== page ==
The PACT RF programs had several favorable impacts for fathers with a child support order, improving their involvement with their children and increasing their knowledge of the child support system. However, they did not improve fathers’ perceived fairness of the child support system, nor did they increase the amount of support provided. These quantitative findings are consistent with qualitative findings that many fathers with child support orders find it difficult to make ends meet and might not have the resources to contribute more support.
To examine the amount and type of support fathers in PACT RF programs provide support for their children, we examined fathers’ one-year follow-up survey responses pertaining to financial support and child support payment activity during the year after study enrollment among fathers in the PACT RF program group. We also used data from the PACT qualitative study to examine what fathers say about the support they provide and to provide illustrative examples of the experience, knowledge, and attitudes of the child support system by fathers in PACT. We also examined the characteristics of fathers who provided financial support for their children during the follow-up period by comparing the baseline characteristics of fathers in the PACT RF program group who provided any financial support during the year after study enrollment and those who did not.
To examine subgroup impacts of PACT RF programs on financial support outcomes, we estimated impacts for key groups defined based on their characteristics at the time they enrolled in the study, such as RF program and initial child support order status. To do so, we compared the outcomes of the program group in each subgroup category with those of their control group counterparts.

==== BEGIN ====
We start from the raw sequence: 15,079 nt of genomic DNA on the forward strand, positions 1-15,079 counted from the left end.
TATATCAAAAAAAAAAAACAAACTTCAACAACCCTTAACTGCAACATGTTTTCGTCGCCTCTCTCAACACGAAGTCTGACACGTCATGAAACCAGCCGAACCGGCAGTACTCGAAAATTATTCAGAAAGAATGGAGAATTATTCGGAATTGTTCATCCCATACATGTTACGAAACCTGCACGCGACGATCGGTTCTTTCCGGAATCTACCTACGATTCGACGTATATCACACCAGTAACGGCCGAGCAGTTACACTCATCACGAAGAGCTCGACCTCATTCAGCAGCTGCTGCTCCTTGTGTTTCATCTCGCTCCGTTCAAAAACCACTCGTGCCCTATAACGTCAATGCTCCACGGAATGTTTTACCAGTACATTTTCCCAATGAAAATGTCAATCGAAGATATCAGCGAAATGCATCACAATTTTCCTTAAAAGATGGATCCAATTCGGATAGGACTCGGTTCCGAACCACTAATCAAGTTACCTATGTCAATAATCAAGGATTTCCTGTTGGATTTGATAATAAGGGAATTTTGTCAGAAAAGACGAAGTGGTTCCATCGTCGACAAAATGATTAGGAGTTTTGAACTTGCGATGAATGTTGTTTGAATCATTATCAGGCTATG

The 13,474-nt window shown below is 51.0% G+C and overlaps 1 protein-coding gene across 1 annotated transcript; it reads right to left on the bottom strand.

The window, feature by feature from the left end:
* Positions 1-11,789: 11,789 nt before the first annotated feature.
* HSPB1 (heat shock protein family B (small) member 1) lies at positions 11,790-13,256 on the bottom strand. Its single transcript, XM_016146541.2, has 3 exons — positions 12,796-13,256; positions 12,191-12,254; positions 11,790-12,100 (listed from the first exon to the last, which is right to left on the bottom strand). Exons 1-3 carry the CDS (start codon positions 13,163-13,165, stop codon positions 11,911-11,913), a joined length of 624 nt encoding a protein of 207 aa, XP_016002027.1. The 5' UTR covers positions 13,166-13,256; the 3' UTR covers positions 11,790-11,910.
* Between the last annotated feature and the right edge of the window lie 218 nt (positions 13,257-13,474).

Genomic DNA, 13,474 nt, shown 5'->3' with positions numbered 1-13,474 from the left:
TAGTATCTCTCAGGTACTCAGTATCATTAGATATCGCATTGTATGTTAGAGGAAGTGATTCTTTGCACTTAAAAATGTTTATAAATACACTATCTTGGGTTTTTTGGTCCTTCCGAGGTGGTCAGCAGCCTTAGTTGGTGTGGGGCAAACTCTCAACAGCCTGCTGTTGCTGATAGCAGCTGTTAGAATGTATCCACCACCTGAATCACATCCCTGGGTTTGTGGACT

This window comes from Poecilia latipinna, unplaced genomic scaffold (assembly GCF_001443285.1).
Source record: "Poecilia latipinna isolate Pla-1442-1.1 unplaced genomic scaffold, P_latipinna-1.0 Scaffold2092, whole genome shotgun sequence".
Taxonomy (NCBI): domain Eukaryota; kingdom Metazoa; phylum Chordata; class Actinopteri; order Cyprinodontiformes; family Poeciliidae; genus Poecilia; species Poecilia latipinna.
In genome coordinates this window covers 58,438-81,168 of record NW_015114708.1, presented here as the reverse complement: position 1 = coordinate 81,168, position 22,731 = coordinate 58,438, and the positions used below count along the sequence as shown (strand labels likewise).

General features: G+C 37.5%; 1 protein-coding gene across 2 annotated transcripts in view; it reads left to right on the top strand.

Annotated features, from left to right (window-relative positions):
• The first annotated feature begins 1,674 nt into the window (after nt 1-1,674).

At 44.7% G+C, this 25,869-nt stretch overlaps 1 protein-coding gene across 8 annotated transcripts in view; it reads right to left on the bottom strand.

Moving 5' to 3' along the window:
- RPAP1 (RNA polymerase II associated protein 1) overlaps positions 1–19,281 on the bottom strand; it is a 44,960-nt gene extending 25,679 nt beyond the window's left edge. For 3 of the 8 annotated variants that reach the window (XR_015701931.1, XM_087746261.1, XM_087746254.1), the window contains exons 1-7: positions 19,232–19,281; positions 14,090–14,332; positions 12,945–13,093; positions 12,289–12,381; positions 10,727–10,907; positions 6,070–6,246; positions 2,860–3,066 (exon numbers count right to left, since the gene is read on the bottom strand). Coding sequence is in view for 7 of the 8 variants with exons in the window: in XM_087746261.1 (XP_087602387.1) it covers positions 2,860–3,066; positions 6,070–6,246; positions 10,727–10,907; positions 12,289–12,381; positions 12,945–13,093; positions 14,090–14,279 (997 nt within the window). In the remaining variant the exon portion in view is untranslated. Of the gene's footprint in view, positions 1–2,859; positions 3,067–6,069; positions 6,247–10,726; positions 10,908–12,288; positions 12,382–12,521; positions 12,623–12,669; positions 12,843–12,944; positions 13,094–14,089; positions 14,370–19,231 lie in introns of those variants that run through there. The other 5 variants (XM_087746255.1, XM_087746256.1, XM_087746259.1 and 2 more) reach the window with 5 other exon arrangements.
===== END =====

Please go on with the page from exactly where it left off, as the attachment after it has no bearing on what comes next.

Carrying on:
We estimated impacts on long-term earnings and employment using administrative records on employment and earnings. These records are available for a three-year follow-up period for sample members who enrolled in the study in the early part of the enrollment period. Survey and administrative records data used in the main PACT analysis cover only a one-year follow-up period.
Findings presented here underscore the complexity of efforts to increase fathers’ financial support for their children. Fathers interested in RF programs report wanting to provide support for their children, and quantitative findings indicate that those with greater ability to pay were more likely to do so. However, the types of support fathers provide are varied, as are the motivations for providing different types of support.
Results from the PACT evaluation suggest that to increase fathers’ financial support for their children, RF programs might need to demonstrate changes for a range of outcomes, such as improving fathers’ economic outcomes, increasing involvement with children, or improving attitudes toward parenting and child support. The PACT RF programs were able to improve some of these outcomes for some fathers. Among fathers with a child support order at baseline, PACT RF programs increased involvement with children and knowledge of the child support system, but they did not increase the amount of support provided. A missing link for generating impacts on support might be impacts on earnings and economic stability, particularly given the positive relationship found here between ability to pay and likelihood of providing support. Future studies of RF programs with more intensive economic stability services should investigate this possibility.
- Formal support:
- Cash support provided by way of the formal child support system through wage withholding or payments
- Informal support:
- Cash support provided directly to the custodial parent
- Noncash support:
- The financial value of goods and services purchased in the interest of children